Take time, be patient and explore all the options. Your dog can learn how to play. Remember that where fear exists, play will not happen. You may want to attain the services of a licensed positive dog trainer to help you with your rescued dog, with a plan to help them feel safe in their environment. Once this happens, the play begins. Good luck, and enjoy every little progression. I know I certainly have!
When your own dog is racing constantly up and down the fence-line, nose to nose with the dog next door, hair standing up, barking and growling, do you see a problem, or do you love the fact that Rover is getting some exercise? If the latter resonated with you, I worry about your dog becoming reactive, and quite possibly even aggressive. Unfortunately, I see far too many dogs that traveled the path to reactivity with fence running behavior as a component. As you read, I hope you will understand how fence running contributes to canine reactivity.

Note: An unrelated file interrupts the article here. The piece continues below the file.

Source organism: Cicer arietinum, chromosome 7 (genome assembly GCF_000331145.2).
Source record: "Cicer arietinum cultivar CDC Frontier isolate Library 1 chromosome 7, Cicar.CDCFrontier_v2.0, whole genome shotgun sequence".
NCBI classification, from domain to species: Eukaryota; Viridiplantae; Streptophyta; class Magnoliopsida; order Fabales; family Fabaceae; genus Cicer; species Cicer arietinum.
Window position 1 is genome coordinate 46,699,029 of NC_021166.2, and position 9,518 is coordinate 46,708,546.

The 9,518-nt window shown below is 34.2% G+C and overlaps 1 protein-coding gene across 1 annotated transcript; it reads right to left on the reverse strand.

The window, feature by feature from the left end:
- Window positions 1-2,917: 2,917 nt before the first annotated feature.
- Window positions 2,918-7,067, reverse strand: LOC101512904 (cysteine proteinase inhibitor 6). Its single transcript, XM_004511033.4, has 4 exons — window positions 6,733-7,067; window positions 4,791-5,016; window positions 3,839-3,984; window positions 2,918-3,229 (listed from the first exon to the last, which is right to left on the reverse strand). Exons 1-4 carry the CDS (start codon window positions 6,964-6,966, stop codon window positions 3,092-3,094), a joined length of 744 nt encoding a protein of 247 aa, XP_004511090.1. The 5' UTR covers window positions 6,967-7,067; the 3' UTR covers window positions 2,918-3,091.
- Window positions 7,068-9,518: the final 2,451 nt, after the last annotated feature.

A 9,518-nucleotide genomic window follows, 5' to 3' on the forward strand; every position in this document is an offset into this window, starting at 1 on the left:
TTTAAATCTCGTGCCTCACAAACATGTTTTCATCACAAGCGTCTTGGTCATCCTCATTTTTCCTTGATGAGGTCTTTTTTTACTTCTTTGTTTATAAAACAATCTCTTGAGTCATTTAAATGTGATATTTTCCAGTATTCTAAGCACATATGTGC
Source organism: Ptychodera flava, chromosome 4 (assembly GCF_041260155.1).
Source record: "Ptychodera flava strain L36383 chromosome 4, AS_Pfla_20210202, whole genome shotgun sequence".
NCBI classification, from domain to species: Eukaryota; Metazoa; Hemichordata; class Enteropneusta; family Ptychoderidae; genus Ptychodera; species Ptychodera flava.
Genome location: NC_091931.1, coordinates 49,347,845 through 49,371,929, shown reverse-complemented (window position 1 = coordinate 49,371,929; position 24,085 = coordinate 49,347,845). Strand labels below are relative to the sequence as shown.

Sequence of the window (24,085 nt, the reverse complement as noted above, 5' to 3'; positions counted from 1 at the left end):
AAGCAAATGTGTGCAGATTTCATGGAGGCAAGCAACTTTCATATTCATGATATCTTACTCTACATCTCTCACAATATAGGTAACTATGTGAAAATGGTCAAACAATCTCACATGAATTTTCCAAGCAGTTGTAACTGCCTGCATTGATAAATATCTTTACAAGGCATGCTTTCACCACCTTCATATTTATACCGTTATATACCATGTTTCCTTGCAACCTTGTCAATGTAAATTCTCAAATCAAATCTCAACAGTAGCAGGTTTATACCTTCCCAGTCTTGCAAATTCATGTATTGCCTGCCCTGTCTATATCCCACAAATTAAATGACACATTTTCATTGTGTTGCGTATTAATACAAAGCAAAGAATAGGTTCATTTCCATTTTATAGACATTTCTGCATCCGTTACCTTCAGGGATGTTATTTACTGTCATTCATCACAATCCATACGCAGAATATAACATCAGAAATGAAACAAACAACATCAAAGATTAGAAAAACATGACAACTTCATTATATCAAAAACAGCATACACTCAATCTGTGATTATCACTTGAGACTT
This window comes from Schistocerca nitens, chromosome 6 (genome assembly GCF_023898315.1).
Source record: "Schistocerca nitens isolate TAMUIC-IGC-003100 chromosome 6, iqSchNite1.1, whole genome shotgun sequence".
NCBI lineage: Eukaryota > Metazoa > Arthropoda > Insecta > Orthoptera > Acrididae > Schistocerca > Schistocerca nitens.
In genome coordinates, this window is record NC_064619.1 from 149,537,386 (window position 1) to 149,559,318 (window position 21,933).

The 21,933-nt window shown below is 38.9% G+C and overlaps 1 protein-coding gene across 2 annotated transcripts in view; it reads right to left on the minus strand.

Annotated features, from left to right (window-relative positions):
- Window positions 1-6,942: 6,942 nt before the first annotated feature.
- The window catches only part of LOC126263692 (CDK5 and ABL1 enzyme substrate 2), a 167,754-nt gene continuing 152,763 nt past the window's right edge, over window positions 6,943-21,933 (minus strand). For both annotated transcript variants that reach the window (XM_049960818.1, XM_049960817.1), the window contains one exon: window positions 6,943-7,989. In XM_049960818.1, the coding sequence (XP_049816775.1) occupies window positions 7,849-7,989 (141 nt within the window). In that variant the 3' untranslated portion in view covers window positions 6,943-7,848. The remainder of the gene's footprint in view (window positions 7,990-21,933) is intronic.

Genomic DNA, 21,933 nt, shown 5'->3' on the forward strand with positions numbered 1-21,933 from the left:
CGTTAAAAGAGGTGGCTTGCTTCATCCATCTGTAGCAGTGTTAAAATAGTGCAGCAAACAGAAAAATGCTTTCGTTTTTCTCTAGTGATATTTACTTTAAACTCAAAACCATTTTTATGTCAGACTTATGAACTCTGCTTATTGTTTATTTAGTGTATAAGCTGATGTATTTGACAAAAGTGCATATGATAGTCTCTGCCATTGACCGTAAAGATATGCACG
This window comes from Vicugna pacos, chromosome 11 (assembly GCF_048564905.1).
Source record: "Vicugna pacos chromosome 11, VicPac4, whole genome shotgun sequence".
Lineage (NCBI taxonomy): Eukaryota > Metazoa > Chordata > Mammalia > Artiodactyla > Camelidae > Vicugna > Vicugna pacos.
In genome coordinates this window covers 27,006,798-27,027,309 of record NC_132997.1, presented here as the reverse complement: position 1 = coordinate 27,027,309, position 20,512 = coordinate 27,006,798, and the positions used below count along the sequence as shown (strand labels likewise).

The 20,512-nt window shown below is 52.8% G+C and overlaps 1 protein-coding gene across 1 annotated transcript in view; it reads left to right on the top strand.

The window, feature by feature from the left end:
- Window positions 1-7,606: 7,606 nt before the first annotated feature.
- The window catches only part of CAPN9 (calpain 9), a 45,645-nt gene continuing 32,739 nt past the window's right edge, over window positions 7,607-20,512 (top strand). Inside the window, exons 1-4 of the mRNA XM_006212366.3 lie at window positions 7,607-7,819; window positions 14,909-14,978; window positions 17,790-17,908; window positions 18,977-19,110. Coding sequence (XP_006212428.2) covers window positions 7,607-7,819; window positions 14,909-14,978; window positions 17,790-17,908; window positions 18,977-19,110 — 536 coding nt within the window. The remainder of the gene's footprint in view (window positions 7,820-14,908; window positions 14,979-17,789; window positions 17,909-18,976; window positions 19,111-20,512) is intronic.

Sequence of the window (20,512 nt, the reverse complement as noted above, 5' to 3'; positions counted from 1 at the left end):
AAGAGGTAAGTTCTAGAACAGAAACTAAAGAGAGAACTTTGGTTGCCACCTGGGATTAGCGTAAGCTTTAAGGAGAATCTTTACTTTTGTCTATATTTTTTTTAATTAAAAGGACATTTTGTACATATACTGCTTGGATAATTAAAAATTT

Certainly there are different levels of fence running; I am concerned for the dog ceaselessly pursuing this activity, to the exclusion of other doggy behaviors. Dogs that casually trot to the fence to greet their canine neighbor, then off to explore their own yards, do not fall within the scope of my concern. Confused? Consider that stress is accumulative in canines as well. Just as we can have a horrible week at work and be stressed out by Friday, Rover, having spent the entire day in the frustrating pursuit of his neighbor, will be negatively impacted.
With canines, we talk about stress thresholds, and becoming non-cognitive when over stress threshold. In other words, when Rover is in the midst of the intense fence running, do you have a shot at gaining his attention when you call him? I doubt it. In fact, I have worked with dogs that, so aroused, have re-directed aggressively at owners reaching in to physically pull them away from the fence. This is the behavior of a dog completely over stress threshold, no longer cognitive, and purely reacting. The Rover`s of this world even end up not liking their neighbors so much, as they can never access them to play, and become constantly frustrated. As time goes on, unless interrupted, Rover can be at risk for developing aggressive behaviors as well.An ounce of prevention is worth a pound of cure!